28/06/2012 by David Maybury · No Comments
Christopher Paolini dropped by Inis on his way through Dublin – and we got the chance to quiz him about The Inheritance Cycle. We let our own Über fan Taylor Philips quiz Christopher.
Has there been any musical inspiration throughout your writing process?
I am so glad you asked that! No one asks that. I LOVE music and I am inspired by a lot of music in a lot of different ways. I listen to music when I write, so I listen to a lot of classical or movie soundtracks. In terms of soundtracks, the original Conan the Barbarian is a great one, the Waterworld soundtrack, The 13th Warrior, Lord of the Rings of course, a lot of Hans Zimmer, Pirates of the Caribbean, Gladiator, etc. I also like some more oddball stuff like Indian pan pipe music. For me, it sounds very much the way I would imagine the mood in Ellesméra- for me that’s like elf music. And when I want something dwarvish, I go and I listen to Russian liturgical music sung by Basso Profundo singers! Music is very important to me.
Can I ask about the film adaptation of Eragon? A lot of fans were really disappointed in the movie, what were your feelings about it?
I am very happy that the movie was made because it introduced a lot of new readers to the series and I think that’s a good thing. I gave as much input as I could into the film, but ultimately the studio and the director made the version of the story they wanted to make, and I made the version I wanted in the books. I would very much hope to see a reboot, or a sequel, or some sort of continuation of the film franchise. The books have their own voice, and a lot of the concerns/issues in the cycle aren’t addressed in those other stories: a lot of concern with responsibility, power, morality, adventure, and having a lot of fun fights and things like that.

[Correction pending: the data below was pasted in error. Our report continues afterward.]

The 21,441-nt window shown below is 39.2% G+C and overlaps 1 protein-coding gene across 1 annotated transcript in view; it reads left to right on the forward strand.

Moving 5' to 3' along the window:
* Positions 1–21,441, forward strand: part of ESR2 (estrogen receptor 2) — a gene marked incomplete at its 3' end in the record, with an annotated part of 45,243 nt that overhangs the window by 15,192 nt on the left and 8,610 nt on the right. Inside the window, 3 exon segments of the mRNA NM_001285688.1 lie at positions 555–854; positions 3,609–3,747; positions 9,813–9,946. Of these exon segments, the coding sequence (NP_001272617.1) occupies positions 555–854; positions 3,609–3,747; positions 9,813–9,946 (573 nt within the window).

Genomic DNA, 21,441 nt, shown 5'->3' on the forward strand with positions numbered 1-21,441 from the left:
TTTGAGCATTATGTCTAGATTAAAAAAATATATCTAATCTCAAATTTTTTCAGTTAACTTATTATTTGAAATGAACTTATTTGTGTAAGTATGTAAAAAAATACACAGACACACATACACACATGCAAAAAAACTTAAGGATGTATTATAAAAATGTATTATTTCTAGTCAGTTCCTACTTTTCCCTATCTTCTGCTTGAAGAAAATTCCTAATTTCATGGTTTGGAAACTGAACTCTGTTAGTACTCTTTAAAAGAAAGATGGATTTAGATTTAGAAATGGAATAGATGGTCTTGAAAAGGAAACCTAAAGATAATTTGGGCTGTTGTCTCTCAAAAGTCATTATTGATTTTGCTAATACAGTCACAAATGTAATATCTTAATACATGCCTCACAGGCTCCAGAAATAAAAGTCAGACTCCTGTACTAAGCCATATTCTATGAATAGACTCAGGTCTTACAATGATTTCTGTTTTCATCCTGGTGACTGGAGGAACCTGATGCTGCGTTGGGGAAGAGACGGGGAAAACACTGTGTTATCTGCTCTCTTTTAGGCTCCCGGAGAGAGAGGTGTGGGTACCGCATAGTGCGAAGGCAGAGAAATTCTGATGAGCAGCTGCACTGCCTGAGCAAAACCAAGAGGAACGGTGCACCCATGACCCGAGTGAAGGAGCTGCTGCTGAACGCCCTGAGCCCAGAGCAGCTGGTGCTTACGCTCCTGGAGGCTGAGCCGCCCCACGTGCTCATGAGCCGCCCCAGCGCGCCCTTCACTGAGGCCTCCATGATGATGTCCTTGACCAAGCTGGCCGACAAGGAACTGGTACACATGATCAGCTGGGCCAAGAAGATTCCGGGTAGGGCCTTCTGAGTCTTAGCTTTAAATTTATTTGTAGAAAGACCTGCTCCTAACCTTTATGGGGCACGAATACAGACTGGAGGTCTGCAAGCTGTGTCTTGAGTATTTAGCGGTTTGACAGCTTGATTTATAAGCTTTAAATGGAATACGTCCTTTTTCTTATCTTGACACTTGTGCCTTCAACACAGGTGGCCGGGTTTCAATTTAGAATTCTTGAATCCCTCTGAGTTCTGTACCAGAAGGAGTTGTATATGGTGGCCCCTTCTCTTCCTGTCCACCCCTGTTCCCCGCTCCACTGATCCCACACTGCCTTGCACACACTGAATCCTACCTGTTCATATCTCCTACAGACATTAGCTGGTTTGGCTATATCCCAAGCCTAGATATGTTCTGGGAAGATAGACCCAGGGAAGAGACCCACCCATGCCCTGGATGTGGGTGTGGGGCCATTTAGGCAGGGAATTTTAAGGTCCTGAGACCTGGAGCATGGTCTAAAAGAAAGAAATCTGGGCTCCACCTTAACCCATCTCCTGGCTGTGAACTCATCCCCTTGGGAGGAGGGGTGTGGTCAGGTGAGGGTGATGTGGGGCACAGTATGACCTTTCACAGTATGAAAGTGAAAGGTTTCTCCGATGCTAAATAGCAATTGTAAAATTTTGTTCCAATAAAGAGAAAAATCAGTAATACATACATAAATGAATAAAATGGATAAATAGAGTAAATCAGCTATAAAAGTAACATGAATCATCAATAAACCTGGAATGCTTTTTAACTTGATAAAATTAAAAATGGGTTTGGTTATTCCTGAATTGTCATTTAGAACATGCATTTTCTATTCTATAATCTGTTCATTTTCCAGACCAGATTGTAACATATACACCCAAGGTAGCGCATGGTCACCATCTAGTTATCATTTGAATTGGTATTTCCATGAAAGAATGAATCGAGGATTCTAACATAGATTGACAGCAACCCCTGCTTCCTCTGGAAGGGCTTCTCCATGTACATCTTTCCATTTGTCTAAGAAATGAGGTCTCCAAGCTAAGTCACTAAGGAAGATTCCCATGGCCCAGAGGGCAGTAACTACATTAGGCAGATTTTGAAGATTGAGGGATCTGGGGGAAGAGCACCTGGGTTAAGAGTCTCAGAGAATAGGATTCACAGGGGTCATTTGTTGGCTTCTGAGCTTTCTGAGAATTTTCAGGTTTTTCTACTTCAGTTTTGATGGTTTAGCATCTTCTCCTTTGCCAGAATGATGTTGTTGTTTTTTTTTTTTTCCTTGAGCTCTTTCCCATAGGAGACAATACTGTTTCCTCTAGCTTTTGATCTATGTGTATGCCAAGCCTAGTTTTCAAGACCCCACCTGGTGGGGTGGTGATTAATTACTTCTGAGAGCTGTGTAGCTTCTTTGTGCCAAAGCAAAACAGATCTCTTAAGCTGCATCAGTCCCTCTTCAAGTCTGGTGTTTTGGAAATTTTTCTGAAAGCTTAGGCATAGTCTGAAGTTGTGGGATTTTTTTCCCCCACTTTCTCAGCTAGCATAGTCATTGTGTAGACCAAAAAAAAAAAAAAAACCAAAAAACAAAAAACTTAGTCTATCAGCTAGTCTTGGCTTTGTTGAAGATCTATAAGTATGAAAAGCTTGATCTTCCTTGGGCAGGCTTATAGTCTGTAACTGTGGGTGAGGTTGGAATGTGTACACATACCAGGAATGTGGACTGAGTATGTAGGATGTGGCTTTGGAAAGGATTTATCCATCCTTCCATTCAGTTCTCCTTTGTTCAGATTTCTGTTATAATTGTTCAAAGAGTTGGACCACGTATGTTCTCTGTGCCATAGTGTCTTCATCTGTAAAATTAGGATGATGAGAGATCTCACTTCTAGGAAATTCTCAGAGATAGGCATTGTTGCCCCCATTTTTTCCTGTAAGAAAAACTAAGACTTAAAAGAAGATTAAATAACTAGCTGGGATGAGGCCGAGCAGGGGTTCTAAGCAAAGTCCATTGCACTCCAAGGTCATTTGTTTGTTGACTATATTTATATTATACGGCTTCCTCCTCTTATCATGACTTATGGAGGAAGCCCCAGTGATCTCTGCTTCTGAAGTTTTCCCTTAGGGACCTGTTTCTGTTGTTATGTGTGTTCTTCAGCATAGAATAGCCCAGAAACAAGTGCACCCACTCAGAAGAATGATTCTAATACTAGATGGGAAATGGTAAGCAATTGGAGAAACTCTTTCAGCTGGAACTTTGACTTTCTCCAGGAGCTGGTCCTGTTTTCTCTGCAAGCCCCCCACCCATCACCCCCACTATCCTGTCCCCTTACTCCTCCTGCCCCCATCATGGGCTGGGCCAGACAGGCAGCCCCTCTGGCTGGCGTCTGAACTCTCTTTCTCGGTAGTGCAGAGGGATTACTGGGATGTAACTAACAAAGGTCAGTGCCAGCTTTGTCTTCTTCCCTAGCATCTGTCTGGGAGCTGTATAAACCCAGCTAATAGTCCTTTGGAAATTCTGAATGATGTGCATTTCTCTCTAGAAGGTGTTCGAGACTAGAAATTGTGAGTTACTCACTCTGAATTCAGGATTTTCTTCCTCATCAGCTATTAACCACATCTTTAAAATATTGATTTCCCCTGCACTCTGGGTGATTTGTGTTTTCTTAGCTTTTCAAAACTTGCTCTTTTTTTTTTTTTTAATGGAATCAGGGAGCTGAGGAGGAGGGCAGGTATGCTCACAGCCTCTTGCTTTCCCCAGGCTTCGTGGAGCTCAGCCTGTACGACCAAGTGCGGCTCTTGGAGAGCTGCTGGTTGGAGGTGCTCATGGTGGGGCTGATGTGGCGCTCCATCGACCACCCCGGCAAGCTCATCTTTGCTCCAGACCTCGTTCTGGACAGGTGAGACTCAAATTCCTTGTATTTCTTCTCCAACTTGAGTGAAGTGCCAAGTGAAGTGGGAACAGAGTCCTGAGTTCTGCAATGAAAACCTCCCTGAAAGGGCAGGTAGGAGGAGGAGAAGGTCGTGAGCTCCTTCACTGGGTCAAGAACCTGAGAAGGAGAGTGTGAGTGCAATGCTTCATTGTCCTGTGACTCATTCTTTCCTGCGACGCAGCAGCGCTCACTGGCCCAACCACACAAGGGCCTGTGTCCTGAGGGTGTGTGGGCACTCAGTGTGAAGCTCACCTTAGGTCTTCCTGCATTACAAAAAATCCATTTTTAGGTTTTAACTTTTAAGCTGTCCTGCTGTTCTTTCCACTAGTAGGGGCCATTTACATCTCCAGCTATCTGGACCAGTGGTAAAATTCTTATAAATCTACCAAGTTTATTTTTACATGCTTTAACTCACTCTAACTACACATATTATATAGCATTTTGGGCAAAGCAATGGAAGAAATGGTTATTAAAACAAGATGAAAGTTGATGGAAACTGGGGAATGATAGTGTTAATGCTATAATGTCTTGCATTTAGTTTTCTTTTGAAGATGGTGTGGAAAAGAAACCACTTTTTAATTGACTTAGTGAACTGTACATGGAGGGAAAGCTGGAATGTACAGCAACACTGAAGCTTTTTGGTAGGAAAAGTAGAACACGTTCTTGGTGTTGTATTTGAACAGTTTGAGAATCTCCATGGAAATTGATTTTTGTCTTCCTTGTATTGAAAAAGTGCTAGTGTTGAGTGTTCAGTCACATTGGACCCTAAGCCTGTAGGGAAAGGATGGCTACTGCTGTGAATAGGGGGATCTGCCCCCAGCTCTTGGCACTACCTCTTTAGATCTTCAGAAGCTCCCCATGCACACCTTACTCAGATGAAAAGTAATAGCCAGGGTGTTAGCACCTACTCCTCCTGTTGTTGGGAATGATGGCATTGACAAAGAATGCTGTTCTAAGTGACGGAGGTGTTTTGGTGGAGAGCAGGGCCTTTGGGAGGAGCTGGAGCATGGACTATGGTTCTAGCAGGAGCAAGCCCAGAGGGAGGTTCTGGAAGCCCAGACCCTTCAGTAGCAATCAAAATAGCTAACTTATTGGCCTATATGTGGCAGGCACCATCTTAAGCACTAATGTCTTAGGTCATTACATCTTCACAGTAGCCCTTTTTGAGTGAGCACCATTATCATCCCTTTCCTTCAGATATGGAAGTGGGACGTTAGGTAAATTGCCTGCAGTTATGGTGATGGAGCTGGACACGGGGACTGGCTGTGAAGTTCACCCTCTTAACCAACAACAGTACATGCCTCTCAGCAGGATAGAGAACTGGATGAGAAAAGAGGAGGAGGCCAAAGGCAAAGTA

The series was supposed to be a trilogy – how do the books differ now there are four?
I never planned to have four books but I think that in the long run it was necessary to give the characters the time to mature in a way that wouldn’t have been possible if I had tried to cram it all into just three books. The fourth book has more battles than the first three combined - it was a little difficult writing that sometimes where you’re spending days and days thinking about violence and fighting and that can get to you and put you in a weird space sometimes. The fourth book is definitely its own beast.
And the the last word...
I think readers have come to realize something about me - which was not apparent with the first book, and maybe not even the second - I lay the groundwork for many things in the stories, and there are things in the stories which still haven’t been revealed - I play a very long game.